Six workshop facilitation tips for the anxious, introverted or inexperienced

Six workshop facilitation tips for the anxious, introverted or inexperienced

Running great workshops might sound like something you’re either innately good at… or you’re not. 

If you believe you fall into the latter group, there’s good news! You might not be able to learn how to be an extrovert, but a combination of solid preparation and faking it ‘til you make it are every bit as effective as experience and talent.

Here are six tips to have your workshop attendees eating out of the palm of your hand.

Like a boy/girl scout, it helps to always be prepared.


1. Make notes on flashcards, your slides or anything else that will be at hand

We have all been there - you ask a question and no one steps up to answer. Virtual workshops are notorious for this. Without cues to tell us we should speak, and that no one else is about to do the same, it’s more comfortable to just sit back and stay quiet.

Anxiety will want you to fill the silence with whatever comes to mind.

Having notes and talking points for each area you plan to cover will help you keep your cool and stay on topic instead of rambling until someone steps in to save you.

Stick to the cards and make a note of any specific questions you need answered. If no one speaks out, request input from individuals by name. 

You can also help your workshoppers to be as prepared as you are.


2. Set your attendees up for success

A little bit of information can help prime them for the session. By feeding them a taste of what’s to come, they will start to ruminate on it as the session approaches.

Set an agenda and describe the outcomes you want to achieve when you invite them to the workshop, so they know what to expect. Open your door to answer any questions they might have in the meantime, and introduce yourself if it’s appropriate. 

Familiarity and a good idea of what’s coming up will help them to feel comfortable.


3. Do a practice run

Take your process and run through it with your notes. See how long it takes to describe, make sure you have any materials that will help speed things along. If you are prone to rushing things due to nervousness, try timing yourself talking about the process nice and slowly. Write ‘pause’ anywhere on your notes that you think a breather might help your workshoppers to gather their thoughts.

In the bits where you ask people to do things, make sure the instructions are visible for them to refer back to. 

If you are using tech, trial it! Get a friend (or co-host; see the next tip) to check that they can see and hear everything you think they should be able to. Draft an email that includes the materials for the attendees and their email addresses, just in case the tech doesn’t work out.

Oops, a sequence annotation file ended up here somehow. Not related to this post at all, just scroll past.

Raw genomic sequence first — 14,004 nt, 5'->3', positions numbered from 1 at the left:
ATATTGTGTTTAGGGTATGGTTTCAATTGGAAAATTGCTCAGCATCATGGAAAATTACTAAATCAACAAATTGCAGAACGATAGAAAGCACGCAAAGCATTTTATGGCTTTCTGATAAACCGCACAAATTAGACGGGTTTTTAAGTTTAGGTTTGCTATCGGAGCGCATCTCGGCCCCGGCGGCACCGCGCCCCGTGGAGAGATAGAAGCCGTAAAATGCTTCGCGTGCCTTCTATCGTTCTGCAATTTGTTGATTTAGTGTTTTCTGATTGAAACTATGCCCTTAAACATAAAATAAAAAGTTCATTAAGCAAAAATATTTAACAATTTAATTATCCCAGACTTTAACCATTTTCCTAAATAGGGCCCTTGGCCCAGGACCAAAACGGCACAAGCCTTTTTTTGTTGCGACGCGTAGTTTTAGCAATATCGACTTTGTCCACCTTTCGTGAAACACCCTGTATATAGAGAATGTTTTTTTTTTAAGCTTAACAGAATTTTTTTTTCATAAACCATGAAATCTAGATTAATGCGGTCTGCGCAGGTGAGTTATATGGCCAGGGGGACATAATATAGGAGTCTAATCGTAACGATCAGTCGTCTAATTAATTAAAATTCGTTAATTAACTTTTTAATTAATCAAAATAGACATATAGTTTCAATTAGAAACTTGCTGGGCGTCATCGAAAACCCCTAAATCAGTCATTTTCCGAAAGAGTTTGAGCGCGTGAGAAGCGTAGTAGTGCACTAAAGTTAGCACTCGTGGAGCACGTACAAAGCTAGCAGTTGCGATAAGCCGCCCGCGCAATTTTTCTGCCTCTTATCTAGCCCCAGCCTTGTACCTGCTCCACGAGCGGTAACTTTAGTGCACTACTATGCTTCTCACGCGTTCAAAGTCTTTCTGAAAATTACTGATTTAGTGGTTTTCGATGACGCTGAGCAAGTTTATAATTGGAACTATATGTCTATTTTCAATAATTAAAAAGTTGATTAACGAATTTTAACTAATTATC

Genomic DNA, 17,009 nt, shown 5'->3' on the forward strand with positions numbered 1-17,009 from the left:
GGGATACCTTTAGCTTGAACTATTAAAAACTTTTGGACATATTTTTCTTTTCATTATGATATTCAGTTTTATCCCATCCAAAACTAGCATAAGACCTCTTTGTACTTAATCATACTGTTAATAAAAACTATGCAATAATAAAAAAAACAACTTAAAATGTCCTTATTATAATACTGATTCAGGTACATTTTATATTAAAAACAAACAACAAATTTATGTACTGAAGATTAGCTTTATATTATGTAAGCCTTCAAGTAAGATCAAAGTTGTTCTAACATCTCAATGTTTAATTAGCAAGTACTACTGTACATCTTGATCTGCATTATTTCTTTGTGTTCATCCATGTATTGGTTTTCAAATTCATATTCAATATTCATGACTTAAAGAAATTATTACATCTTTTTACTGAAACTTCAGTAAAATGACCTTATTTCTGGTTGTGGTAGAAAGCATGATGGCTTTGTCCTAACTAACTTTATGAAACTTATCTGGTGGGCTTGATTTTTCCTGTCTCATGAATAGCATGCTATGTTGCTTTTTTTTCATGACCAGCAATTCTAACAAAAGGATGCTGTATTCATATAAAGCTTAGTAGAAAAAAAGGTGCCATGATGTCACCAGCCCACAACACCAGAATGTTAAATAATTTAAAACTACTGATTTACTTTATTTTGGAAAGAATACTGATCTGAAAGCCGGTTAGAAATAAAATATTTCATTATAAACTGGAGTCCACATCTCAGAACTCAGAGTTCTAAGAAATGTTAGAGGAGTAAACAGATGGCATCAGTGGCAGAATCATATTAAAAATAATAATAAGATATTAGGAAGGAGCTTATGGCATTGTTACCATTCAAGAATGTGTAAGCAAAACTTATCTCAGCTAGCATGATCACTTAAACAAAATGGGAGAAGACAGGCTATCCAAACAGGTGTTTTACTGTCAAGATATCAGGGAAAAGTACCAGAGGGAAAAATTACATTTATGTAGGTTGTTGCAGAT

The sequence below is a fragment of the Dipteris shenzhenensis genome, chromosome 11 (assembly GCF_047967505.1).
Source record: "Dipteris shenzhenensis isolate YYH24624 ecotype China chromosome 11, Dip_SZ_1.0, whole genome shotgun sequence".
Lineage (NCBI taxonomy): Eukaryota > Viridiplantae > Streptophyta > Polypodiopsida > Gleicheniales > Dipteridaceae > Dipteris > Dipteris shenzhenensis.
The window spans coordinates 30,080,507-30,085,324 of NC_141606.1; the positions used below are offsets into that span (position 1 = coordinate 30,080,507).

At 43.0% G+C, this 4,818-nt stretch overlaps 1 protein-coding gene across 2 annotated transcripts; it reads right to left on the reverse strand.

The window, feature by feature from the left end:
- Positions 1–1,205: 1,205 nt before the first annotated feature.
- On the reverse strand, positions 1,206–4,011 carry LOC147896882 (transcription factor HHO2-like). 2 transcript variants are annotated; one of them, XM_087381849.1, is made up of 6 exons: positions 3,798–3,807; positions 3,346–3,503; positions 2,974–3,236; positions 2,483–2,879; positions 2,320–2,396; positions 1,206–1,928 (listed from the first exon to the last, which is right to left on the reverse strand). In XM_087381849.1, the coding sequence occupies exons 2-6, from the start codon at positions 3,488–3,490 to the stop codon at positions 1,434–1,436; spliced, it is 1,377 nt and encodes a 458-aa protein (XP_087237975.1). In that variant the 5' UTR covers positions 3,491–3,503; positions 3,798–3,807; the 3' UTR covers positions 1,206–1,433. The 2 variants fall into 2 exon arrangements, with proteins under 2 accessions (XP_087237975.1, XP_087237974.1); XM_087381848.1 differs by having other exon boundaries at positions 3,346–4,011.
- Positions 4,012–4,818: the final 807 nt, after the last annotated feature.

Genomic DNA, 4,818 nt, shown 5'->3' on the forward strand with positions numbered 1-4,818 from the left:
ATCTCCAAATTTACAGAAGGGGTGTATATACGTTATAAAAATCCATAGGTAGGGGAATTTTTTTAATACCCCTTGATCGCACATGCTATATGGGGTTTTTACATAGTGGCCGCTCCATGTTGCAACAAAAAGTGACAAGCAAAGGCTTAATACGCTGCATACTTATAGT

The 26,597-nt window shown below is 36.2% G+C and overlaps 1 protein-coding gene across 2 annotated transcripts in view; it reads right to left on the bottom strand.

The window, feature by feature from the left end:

Don’t over-prepare; just look for the most obvious obstacles and create a shortcut around them.


4. Appoint a co-host

If the thought of guiding a group of people through a process makes your mind race, call for back-up. If your workshop is online this is an essential, but even in a physical meeting it has its benefits. 

Ask someone beforehand to save a copy of your slides or whatever you will have on screen, and get them to keep an eye out for raised hands and messages (online) or for those subtle clues that someone is confused or wants to speak up (in person). Brief them on the activities so the session can keep going if you have any tech problems.

That leaves your mind free to focus on delivering the content and guiding the process.


5. Frame your nerves as excitement

Fake it for long enough, and you won’t even need to fake it any more. Your brain responds to nervousness and excitement in an almost identical way (they are both anticipatory emotions), and you can make use of that knowledge.

This one is simple: you are looking forward to the workshop. 

Replace thoughts of ‘what if it goes wrong?’ with ‘what if it goes really well?’ and have answers to all of your other worries in your pocket, too. 

What if no one responds when you ask a question? You will pick people to do so.

What if someone doesn’t understand the point? You explain the outcomes and that this is a proven way of achieving them.

What if the tech fails? Your co-host will help out.


6. Have a proven process in your hands

If you are prone to anxiety or inexperienced in facilitating workshops, there’s nothing more reassuring that knowing that you are using a method that just works. Let someone else do the trial and error!

You might already know the process you want to use, but if you have no idea you can get a taster of the Workshop Tactics Strategy System to help you choose the right approach. 

If, on the other hand, you think some of your participants will be nervous, why not try running the workshop in silence? It's not as crazy as it sounds...

Level up your career with Pip Club

Join 100,000+ leaders who get unique tips every week on storytelling, leadership and productivity - plus exclusive how-to guides, first-dibs on upcoming Pip Decks and our very best discounts.

No spam, no email sharing - ever. Privacy Policy

One of the few newsletters I look forward to.
— Dave Cunningham, Head of DesignOps @ NHS

How to choose the right retrospective for your team
How to choose the right retrospective for your team
Retros are powerful tools. But with so many to choose from, how do you pick the right one for your current situation?
Read More
If you only have one recurring meeting, make it a retro
If you only have one recurring meeting, make it a retro
Retros help you learn from past mistakes, and build on your successes. And they're pretty fun, too!
Read More
How to write a great value proposition statement
How to write a great value proposition statement
The value proposition statement. That Holy Grail of business and marketing speak. The key element of your project… that
Read More